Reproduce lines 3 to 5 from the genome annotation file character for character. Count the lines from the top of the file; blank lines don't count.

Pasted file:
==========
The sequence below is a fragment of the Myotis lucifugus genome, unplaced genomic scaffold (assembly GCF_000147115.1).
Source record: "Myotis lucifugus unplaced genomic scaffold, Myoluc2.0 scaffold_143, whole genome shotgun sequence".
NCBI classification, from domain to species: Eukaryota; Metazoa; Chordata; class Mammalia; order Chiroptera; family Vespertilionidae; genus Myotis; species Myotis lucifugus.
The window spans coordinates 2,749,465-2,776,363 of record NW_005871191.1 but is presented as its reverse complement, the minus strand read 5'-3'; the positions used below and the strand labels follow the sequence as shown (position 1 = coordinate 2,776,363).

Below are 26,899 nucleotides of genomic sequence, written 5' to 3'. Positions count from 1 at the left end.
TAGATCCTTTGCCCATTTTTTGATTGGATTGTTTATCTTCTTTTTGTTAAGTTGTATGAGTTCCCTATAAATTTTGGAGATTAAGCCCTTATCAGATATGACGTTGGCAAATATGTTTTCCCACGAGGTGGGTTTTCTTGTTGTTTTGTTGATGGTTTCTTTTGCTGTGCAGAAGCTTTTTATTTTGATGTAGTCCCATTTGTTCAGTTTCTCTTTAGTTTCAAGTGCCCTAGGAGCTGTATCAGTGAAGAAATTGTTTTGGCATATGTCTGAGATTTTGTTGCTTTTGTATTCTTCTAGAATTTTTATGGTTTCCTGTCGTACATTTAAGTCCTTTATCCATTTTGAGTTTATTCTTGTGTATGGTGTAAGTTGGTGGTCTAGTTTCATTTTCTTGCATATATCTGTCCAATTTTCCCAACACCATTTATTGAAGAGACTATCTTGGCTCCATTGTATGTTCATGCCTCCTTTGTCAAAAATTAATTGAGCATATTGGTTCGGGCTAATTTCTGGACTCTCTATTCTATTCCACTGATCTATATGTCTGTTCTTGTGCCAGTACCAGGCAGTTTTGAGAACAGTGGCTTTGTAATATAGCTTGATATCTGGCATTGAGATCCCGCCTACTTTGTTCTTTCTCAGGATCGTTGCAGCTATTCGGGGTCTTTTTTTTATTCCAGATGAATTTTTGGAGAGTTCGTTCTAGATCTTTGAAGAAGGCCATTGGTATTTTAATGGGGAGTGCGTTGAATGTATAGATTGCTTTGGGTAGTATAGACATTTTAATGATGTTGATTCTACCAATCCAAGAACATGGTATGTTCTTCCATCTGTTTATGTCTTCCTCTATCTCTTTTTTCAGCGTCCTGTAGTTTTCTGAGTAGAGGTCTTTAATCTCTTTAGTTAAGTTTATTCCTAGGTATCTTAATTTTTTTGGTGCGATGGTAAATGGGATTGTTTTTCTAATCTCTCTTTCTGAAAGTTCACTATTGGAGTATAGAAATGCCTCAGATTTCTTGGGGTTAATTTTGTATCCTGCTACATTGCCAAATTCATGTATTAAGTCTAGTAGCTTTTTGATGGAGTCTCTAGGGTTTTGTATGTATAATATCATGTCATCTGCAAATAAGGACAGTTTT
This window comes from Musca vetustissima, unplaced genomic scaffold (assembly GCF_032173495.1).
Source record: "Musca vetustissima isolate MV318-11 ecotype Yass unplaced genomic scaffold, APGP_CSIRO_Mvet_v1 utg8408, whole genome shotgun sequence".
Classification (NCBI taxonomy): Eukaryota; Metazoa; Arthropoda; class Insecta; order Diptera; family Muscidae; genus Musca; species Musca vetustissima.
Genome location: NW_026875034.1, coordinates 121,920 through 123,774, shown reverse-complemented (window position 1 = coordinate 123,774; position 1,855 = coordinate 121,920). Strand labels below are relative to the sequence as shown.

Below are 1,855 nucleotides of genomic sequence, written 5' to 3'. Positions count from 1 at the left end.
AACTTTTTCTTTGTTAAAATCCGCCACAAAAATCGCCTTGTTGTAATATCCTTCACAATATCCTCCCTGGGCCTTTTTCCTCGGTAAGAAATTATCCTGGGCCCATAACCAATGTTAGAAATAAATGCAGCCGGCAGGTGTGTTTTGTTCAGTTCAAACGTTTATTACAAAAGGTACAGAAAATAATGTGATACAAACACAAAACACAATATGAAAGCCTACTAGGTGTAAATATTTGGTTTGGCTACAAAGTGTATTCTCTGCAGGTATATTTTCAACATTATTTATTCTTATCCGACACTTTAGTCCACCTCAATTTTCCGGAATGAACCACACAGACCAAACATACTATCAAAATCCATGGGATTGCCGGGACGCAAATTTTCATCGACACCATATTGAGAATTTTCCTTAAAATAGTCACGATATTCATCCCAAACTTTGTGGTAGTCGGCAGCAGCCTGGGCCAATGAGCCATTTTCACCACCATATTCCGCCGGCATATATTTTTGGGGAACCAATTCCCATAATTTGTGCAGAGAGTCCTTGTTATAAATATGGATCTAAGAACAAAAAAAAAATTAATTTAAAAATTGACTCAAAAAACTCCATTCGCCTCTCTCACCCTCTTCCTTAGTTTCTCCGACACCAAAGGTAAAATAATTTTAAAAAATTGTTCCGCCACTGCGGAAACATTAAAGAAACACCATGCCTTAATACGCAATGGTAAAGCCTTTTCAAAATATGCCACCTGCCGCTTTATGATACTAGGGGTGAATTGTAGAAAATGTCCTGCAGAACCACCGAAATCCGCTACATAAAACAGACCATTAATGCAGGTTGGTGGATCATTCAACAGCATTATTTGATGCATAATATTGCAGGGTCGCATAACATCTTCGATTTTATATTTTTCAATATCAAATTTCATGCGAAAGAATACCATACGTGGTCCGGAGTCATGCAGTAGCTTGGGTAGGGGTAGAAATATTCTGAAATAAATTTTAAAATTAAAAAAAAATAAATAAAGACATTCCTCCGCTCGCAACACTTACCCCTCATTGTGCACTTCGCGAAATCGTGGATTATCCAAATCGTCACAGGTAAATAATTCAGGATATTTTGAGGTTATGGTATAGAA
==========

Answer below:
NCBI classification, from domain to species: Eukaryota; Metazoa; Chordata; class Mammalia; order Chiroptera; family Vespertilionidae; genus Myotis; species Myotis lucifugus.
The window spans coordinates 2,749,465-2,776,363 of record NW_005871191.1 but is presented as its reverse complement, the minus strand read 5'-3'; the positions used below and the strand labels follow the sequence as shown (position 1 = coordinate 2,776,363).

Below are 26,899 nucleotides of genomic sequence, written 5' to 3'. Positions count from 1 at the left end.